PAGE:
“I also vote for persevering with the accommodative stance as long as it is necessary to revive growth, while ensuring that inflation remains within the target,” Reserve Bank of India (RBI) Governor Shaktikanta Das said at the meeting of the Monetary Policy Committee (MPC). “The weakening of private consumption, which for long has been the bedrock of aggregate demand, in particular, is a matter of concern,” minutes of the MPC meeting published Friday cited Das as saying.
All six MPC members voted to retain the accommodative stance at the October meeting, with Ravindra Dholakia categorically favouring further cuts until economic activity were to rebound. Dholakia had voted for a 40 bps repo rate cut in the last policy, while others were in favour of 25 bps.
“In my opinion, enough space exists for a 40 bps reduction in the policy repo rate now, with space still existing in the future until growth recovers,” Dholakia said.
Weak private consumption and investment activity, besides downbeat business and consumer sentiment, remained a worry for Pami Dua, who said that a weak global scenario could not provide the necessary impetus to drive domestic growth.
“This pronounced cyclical downswing suggests that the state of the economy will likely get worse before it gets better,” the central bank’s MD Patra said.
RBI lowered its policy rate by 25 bps early October, raising the cumulative rate reduction to 135 bps since February.
Further rate action will, however, largely depend on price movements.
“As inflation is projected to remain below the target of 4% until the first quarter of 2020-21, the policy space is available to support growth,” said deputy governor BP Kanungo. “I, therefore, vote for reducing the policy repo rate by 25 bps and continue with an accommodative monetary policy stance until the economy is on a revival path, within the mandate of flexible inflation targeting.”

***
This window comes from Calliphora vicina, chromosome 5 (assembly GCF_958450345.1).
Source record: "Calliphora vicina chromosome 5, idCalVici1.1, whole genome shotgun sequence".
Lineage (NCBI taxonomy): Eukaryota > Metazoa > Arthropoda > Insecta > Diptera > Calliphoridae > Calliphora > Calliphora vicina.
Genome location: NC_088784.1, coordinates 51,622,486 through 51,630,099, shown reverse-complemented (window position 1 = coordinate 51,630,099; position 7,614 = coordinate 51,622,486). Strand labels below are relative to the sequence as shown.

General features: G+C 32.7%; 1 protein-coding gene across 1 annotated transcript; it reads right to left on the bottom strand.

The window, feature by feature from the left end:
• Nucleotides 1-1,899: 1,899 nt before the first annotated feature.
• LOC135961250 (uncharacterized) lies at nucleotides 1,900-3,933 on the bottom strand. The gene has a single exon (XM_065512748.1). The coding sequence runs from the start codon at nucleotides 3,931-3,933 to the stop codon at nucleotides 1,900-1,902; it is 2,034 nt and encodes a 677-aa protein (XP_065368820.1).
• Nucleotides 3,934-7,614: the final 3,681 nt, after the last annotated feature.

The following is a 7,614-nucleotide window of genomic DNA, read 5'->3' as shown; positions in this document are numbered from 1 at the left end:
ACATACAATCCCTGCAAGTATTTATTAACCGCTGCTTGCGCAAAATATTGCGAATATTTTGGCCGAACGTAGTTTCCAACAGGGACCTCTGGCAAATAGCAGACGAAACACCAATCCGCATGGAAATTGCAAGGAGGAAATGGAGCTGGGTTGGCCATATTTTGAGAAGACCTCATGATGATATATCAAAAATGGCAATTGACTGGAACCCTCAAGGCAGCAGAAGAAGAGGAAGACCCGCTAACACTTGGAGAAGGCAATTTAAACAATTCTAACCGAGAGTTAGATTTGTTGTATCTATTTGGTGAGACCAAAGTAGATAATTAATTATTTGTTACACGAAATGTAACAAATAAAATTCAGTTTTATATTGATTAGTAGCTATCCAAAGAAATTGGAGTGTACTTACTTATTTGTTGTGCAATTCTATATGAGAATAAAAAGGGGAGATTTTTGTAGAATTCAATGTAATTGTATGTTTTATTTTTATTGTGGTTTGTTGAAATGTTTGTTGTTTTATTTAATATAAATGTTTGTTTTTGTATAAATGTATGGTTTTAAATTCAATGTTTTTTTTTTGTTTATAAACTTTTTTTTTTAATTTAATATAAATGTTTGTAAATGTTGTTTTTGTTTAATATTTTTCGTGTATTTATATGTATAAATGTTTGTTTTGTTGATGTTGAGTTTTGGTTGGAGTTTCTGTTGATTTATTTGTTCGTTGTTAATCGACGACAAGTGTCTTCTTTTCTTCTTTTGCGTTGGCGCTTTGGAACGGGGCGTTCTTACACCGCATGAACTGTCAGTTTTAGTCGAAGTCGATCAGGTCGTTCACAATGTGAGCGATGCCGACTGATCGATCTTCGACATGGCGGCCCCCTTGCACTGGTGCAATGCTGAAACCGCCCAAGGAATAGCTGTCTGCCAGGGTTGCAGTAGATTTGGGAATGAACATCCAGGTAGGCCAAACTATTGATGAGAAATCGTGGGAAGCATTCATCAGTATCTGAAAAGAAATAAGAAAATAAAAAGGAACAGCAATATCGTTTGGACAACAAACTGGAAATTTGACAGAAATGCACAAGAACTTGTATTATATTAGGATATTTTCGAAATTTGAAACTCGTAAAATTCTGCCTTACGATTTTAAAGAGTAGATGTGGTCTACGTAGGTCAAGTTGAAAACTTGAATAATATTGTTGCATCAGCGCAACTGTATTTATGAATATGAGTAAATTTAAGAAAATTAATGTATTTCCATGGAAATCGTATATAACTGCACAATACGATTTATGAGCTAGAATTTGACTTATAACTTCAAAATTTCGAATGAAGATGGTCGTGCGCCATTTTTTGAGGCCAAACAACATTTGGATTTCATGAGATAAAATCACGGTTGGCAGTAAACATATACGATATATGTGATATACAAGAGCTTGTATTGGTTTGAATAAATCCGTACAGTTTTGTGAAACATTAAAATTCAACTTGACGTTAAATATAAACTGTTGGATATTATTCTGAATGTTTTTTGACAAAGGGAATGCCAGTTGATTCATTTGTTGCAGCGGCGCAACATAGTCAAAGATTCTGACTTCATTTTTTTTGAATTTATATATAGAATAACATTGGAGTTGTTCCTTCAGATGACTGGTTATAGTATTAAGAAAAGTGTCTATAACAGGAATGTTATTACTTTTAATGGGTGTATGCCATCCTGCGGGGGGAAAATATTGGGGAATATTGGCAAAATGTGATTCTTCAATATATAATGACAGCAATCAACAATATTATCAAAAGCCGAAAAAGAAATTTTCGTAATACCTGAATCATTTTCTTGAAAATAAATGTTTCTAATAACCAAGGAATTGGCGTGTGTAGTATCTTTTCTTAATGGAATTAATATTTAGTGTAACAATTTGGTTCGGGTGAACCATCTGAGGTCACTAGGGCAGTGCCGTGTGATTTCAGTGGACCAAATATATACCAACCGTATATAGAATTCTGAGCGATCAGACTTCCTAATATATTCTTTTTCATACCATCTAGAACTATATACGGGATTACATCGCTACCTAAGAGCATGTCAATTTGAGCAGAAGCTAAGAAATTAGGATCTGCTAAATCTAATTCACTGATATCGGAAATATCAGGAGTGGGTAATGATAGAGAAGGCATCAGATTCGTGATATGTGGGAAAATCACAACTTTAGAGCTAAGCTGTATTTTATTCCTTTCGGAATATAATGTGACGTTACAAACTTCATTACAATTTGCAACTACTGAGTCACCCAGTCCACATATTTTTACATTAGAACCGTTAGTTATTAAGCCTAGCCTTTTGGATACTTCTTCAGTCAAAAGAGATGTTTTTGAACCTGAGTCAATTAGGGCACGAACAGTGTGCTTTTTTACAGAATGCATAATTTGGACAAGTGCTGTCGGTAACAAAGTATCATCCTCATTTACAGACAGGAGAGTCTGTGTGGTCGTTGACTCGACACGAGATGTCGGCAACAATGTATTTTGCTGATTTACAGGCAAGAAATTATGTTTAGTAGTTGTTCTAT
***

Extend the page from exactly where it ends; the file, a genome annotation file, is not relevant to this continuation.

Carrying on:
The consumer price index (CPI), which Mint Road tracks for inflation targeting, rose to a 14-month high of 3.99% in September from 3.28% in August. RBI has set medium-term target for CPI of 4% within a band of 2% on either side.
What made committee members equally concerned was the lack of monetary transmission despite surplus liquidity in the inter-bank system, while they expect that the linking of lending rate to external benchmark such as repo rate would start yielding better results.
The minutes of the October meeting noted that the fall in the weighted average lending rate on fresh rupee loans remained static at 29 bps as in the August review. The rate on outstanding rupee loans has however increased by 7 bps.
“The RBI should be commended for implementing a new set of norms on external benchmarking,” said Chetan Ghate, an external member of the policy-making committee. “This will help with monetary transmission. As Milton Friedman said, monetary policy works with long and variable lags. In the Indian case, these lags are made worse by frictions in the banking system, complicating the MPC’s efforts to implement counter-cyclical policy.”